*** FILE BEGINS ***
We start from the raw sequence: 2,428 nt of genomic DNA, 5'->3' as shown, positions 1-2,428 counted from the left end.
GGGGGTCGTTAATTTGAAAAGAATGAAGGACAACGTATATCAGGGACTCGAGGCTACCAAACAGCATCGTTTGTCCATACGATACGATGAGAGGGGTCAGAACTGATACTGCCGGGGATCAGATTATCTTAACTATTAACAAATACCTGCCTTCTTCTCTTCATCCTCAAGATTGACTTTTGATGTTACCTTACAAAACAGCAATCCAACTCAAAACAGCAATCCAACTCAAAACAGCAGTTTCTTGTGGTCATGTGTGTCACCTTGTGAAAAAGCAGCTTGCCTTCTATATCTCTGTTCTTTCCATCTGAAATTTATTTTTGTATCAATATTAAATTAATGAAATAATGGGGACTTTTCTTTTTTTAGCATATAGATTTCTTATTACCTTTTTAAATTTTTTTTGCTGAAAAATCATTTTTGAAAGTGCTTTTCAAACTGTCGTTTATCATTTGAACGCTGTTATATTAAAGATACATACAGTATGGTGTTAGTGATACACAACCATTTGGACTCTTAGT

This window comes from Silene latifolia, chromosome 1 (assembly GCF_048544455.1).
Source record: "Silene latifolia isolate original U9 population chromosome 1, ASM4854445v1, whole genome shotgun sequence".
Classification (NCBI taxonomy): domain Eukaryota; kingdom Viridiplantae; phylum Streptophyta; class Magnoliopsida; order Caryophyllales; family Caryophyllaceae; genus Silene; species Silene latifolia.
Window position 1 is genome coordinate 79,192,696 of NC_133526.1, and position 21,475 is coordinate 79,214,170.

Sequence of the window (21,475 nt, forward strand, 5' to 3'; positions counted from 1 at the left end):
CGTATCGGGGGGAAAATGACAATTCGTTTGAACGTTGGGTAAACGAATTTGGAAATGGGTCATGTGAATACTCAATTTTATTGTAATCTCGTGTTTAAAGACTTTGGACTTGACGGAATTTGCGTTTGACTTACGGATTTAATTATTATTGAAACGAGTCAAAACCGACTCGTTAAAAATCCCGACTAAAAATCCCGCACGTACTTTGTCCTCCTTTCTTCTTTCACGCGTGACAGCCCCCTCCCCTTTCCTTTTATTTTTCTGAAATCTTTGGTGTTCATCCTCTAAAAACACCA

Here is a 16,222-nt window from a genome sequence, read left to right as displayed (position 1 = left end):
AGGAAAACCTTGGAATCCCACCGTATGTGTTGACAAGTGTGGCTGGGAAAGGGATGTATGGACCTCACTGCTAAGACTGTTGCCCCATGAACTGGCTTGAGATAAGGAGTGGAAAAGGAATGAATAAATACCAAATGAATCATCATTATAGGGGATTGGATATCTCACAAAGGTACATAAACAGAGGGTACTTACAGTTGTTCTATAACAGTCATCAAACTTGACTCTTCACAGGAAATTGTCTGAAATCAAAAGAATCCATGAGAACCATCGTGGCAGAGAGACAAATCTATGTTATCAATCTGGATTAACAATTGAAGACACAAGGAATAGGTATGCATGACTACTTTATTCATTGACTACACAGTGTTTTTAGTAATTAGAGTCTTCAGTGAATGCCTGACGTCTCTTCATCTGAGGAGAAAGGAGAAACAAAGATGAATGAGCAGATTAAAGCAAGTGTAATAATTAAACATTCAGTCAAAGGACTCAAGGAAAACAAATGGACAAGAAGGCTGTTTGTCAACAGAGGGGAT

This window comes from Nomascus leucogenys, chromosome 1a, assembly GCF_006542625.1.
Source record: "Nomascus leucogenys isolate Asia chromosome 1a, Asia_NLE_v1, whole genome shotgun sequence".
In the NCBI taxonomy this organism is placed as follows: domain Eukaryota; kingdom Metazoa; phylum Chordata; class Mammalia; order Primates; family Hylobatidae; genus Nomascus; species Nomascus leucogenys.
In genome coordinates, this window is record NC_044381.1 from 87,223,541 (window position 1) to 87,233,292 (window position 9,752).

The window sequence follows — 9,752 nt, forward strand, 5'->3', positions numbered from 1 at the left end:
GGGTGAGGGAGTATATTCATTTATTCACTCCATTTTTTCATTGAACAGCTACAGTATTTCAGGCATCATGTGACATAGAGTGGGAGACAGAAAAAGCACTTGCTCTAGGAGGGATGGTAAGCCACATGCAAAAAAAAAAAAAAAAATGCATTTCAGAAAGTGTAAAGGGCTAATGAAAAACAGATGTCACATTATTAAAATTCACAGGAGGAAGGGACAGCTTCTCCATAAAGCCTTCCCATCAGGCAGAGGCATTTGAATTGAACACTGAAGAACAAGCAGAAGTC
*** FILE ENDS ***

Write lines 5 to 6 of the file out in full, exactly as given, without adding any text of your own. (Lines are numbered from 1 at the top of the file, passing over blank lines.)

Classification (NCBI taxonomy): domain Eukaryota; kingdom Viridiplantae; phylum Streptophyta; class Magnoliopsida; order Caryophyllales; family Caryophyllaceae; genus Silene; species Silene latifolia.
Window position 1 is genome coordinate 79,192,696 of NC_133526.1, and position 21,475 is coordinate 79,214,170.